When you appoint an Enduring Power of Attorney or an Enduring Guardian, you are trusting that person to do the right thing by you and your affairs when you no longer have the mental capacity to do such things yourself. But if that person does not work in your best interests, or does something that concerns your loved ones, there might be a need to contest a Power of Attorney or Enduring Guardianship.
Powers of Attorney and Enduring Guardian bestow significant powers over your affairs
Making an Enduring Power of Attorney or an Enduring Guardian gives another person or people quite significant powers over your personal and financial affairs should you lose capacity.
They can make decisions which you may not have made yourself, had you still had the ability to do so.
Despite this, these appointments are not supervised, nor are they required to report to any authority.
What happens when poor decisions are being made by the attorney or guardian?
Because of the lack of supervision of appointments of Power of Attorney and Enduring Guardian, if poor decisions are being made, or there are questions around the appointment, it is generally left to the person's loved ones to challenge the appointment.
There are two main ways that an Enduring Power of Attorney or Enduring Guardian appointment can be challenged or reviewed.
These are by making an application to the NSW Civil and Administrative Tribunal (NCAT), which is by far the most common route taken by people, or by making an application in the Supreme Court of NSW.
How to contest a Power of Attorney or Enduring Guardian through NCAT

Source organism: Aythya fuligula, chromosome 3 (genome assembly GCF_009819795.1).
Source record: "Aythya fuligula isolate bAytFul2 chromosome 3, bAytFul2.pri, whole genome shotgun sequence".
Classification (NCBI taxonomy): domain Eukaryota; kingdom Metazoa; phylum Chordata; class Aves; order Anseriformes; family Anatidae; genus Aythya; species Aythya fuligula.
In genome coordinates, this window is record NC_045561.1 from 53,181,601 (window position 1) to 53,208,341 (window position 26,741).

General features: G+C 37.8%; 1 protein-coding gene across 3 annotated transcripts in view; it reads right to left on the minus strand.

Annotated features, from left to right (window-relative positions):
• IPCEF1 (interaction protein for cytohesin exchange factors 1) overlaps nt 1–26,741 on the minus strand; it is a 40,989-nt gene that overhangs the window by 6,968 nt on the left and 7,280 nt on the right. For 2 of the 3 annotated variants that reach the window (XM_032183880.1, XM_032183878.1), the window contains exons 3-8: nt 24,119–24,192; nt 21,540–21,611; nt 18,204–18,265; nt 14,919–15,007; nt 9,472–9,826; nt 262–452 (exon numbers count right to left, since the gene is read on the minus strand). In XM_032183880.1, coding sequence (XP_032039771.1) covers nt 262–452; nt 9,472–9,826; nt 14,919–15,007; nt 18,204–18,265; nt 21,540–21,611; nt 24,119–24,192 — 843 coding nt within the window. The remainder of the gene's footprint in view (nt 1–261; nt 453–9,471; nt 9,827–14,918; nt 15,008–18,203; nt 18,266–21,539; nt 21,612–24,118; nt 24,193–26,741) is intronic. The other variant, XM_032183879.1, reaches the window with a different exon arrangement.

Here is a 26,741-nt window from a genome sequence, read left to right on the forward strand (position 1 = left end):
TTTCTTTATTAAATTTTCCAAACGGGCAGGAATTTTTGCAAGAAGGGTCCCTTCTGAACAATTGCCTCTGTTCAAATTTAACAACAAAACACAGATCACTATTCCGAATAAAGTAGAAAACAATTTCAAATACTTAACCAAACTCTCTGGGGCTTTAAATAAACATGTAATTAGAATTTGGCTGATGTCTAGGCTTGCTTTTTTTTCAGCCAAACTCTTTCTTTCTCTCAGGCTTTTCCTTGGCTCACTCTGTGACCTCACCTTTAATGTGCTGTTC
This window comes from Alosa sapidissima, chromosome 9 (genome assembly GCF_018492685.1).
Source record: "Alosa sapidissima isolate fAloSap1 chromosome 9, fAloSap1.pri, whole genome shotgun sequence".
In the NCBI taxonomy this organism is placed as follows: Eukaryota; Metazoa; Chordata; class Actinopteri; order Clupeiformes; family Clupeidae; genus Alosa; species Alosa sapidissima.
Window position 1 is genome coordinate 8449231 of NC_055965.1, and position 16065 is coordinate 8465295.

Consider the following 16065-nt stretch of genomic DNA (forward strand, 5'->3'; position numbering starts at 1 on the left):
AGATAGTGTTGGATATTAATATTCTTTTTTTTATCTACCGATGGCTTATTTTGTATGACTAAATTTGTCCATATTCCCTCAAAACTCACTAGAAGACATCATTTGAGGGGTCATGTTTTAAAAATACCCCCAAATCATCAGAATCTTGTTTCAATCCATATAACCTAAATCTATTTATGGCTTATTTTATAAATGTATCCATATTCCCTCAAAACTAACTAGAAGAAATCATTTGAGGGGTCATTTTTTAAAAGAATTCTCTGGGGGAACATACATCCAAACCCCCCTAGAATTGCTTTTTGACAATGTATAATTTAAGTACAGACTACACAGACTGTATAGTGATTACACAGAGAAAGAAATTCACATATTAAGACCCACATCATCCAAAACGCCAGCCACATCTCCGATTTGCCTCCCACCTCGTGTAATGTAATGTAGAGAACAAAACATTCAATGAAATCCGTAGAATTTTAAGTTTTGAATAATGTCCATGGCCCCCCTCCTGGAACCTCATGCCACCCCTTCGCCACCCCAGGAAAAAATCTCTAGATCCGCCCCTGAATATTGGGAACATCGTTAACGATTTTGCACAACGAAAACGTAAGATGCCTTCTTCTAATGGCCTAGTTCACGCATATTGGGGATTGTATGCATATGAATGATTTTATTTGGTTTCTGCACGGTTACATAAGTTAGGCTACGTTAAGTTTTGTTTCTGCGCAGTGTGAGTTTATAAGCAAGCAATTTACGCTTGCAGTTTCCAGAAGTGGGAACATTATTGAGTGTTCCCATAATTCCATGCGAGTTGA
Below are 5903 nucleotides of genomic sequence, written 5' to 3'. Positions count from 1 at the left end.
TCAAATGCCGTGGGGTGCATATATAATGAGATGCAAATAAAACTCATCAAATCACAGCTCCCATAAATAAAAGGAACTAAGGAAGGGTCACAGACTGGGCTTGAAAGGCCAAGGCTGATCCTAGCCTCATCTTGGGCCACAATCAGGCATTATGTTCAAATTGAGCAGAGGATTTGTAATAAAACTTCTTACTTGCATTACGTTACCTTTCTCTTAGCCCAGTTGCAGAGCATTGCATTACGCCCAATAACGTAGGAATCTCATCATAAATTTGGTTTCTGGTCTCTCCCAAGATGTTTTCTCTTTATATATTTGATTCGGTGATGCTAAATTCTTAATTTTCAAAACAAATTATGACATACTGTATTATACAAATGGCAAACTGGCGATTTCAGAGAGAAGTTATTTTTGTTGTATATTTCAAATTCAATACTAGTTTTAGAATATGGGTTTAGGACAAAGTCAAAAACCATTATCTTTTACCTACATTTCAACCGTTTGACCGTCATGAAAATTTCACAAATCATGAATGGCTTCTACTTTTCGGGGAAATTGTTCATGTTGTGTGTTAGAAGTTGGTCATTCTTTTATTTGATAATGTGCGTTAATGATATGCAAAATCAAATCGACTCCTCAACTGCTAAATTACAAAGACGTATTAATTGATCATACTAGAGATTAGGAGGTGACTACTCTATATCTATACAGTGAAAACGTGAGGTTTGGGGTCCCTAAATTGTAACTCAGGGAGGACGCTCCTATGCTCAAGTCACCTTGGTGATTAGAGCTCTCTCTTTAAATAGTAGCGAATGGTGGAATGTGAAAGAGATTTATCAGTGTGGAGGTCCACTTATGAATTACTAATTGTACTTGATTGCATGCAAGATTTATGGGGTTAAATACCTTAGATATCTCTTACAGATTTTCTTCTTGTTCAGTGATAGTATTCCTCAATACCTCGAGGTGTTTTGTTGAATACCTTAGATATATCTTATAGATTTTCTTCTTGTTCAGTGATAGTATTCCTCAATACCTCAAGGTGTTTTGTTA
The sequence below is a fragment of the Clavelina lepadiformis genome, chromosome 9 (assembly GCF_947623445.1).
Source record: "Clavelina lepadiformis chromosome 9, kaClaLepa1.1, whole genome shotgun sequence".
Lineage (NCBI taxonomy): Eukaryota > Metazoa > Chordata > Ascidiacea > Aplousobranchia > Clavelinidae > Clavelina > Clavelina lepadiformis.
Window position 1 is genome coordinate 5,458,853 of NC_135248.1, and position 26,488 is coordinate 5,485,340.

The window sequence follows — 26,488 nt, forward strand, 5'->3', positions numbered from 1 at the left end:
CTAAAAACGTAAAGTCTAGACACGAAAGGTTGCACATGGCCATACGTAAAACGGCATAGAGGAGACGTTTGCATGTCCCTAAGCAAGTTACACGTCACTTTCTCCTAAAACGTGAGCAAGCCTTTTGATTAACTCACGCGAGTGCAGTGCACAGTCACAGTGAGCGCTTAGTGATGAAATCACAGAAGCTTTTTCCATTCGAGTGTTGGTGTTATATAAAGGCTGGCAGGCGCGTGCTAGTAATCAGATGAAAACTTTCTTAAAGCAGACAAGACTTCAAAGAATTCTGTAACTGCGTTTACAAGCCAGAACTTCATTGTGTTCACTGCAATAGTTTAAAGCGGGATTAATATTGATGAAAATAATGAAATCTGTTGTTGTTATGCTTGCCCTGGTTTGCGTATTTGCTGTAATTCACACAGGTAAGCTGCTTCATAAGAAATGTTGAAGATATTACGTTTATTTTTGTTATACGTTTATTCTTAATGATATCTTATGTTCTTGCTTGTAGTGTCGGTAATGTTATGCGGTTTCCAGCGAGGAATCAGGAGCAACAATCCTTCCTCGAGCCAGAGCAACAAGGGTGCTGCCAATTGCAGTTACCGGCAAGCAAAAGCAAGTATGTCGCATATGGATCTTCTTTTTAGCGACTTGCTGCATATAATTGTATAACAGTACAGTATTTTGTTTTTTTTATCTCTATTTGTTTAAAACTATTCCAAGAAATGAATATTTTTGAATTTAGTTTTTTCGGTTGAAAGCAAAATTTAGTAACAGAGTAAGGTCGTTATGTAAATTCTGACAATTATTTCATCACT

If you, or your loved ones, are concerned that your attorney or guardian is not making decisions in your best interests, an application can be made to NCAT to review the appointment and to make orders.
NCAT may also do this if there are questions around your mental capacity when you made the appointment.
NCAT can revoke, suspend, confirm or vary the appointment. However, to do so it will need to be satisfied that such action is in the best interests of the principal.
The benefit of going to NCAT is that the process is generally relatively straightforward and people do not generally require the assistance of a lawyer to make the application. This also keeps costs to a minimum.
Despite this, it can be useful to seek legal assistance if you need help with the application or are concerned about the process.
Case study - pressure to make decisions not in the best interests of the principal
An example of this is a current matter we are handling for a client, who has severe dementia and is in a nursing home. Her husband is her Power of Attorney. Both were married previously and each one has children from a previous marriage.
The husband's children want him to sell the house owned by him and his wife on the Gold Coast and move to Sydney, where he can buy a new house - in his and his children's names.
The mother's children are fighting this, as if the husband proceeds with the sale and buying elsewhere, he is not acting in the best interests of the principal - the mother.
Contesting an Enduring Power of Attorney through the Supreme Court
The other option is to apply to the Supreme Court of NSW. However, as this is significantly more complex and expensive than applying to NCAT, it is very rare for people to contest appointments through the Supreme Court.
Making an application to the Supreme Court of NSW will practically always require the assistance of a solicitor, and often a barrister, which greatly increases the costs involved.
The content of this article is intended to provide a general guide to the subject matter. Specialist advice should be sought about your specific circumstances.